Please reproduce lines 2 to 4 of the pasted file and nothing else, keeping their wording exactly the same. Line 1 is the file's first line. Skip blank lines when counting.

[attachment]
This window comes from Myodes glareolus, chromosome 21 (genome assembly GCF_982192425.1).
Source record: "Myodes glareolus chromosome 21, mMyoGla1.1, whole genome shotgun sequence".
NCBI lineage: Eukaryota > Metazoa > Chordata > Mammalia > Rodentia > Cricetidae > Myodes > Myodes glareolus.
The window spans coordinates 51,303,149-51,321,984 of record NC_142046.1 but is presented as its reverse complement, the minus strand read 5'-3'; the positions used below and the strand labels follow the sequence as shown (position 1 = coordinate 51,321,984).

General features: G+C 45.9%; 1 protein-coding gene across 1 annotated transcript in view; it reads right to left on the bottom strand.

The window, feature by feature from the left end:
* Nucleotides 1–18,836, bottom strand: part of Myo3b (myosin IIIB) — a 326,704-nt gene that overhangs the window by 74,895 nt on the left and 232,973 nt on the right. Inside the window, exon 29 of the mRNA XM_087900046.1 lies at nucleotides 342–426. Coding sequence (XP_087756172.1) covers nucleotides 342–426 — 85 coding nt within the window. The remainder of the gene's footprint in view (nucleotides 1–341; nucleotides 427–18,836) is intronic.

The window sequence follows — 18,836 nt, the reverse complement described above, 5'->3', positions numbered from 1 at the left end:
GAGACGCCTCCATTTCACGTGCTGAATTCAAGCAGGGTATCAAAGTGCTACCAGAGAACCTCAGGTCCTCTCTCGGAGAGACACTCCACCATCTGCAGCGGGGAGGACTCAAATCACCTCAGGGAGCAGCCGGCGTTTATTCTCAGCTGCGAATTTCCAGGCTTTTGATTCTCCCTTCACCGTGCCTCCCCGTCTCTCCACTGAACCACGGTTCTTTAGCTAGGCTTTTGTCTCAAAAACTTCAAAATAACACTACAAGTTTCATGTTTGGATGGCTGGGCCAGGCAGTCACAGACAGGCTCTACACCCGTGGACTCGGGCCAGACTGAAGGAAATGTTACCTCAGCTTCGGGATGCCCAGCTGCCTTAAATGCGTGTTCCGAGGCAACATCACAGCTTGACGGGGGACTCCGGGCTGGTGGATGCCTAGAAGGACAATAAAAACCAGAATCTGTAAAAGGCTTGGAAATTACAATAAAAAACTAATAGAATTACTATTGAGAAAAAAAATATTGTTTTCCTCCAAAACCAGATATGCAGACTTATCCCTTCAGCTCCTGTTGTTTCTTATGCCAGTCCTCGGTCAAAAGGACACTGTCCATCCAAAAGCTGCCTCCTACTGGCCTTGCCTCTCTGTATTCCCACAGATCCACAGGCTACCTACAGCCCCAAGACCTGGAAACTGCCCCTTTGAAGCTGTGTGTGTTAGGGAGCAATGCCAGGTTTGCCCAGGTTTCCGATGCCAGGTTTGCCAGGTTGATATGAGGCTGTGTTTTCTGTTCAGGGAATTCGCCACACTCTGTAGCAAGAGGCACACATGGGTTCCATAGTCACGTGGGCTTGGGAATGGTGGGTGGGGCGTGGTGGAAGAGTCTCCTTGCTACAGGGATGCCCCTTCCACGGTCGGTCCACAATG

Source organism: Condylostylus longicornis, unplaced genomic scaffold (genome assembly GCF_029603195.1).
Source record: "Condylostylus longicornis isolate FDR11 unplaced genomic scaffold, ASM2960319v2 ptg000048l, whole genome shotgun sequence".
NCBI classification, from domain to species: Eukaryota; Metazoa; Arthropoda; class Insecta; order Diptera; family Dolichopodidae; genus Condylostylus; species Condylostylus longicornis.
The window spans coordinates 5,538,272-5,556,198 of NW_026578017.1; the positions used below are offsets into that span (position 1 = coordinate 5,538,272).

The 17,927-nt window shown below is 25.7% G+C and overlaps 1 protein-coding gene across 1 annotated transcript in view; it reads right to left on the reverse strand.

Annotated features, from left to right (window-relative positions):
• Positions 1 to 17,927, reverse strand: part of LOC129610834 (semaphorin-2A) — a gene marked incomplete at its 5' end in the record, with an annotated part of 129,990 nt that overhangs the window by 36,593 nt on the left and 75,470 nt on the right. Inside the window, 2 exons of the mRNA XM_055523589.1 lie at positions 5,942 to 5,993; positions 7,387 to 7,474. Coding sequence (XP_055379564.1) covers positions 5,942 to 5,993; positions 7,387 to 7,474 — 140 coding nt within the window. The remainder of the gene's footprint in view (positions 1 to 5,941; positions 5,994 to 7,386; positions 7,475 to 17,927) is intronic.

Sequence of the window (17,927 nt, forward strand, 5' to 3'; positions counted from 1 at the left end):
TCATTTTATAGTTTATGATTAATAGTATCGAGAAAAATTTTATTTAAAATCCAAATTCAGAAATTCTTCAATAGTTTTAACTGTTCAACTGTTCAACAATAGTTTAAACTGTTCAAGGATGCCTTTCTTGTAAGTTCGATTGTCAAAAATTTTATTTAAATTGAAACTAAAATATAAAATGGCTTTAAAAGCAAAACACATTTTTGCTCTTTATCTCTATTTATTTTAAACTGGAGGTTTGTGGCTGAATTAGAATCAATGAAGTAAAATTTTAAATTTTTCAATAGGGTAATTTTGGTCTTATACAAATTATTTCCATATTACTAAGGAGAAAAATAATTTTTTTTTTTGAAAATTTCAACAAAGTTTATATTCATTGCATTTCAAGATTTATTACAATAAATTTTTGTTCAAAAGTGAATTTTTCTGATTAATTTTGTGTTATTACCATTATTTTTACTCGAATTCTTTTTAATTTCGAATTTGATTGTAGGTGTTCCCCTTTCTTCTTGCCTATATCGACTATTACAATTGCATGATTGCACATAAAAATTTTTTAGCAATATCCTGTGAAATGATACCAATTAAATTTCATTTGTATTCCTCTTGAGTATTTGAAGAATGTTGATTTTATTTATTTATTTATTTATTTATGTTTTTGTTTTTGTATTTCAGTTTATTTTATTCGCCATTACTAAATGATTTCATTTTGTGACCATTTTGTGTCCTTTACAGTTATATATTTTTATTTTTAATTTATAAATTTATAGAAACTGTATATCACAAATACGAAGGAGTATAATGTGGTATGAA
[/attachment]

Source record: "Myodes glareolus chromosome 21, mMyoGla1.1, whole genome shotgun sequence".
NCBI lineage: Eukaryota > Metazoa > Chordata > Mammalia > Rodentia > Cricetidae > Myodes > Myodes glareolus.
The window spans coordinates 51,303,149-51,321,984 of record NC_142046.1 but is presented as its reverse complement, the minus strand read 5'-3'; the positions used below and the strand labels follow the sequence as shown (position 1 = coordinate 51,321,984).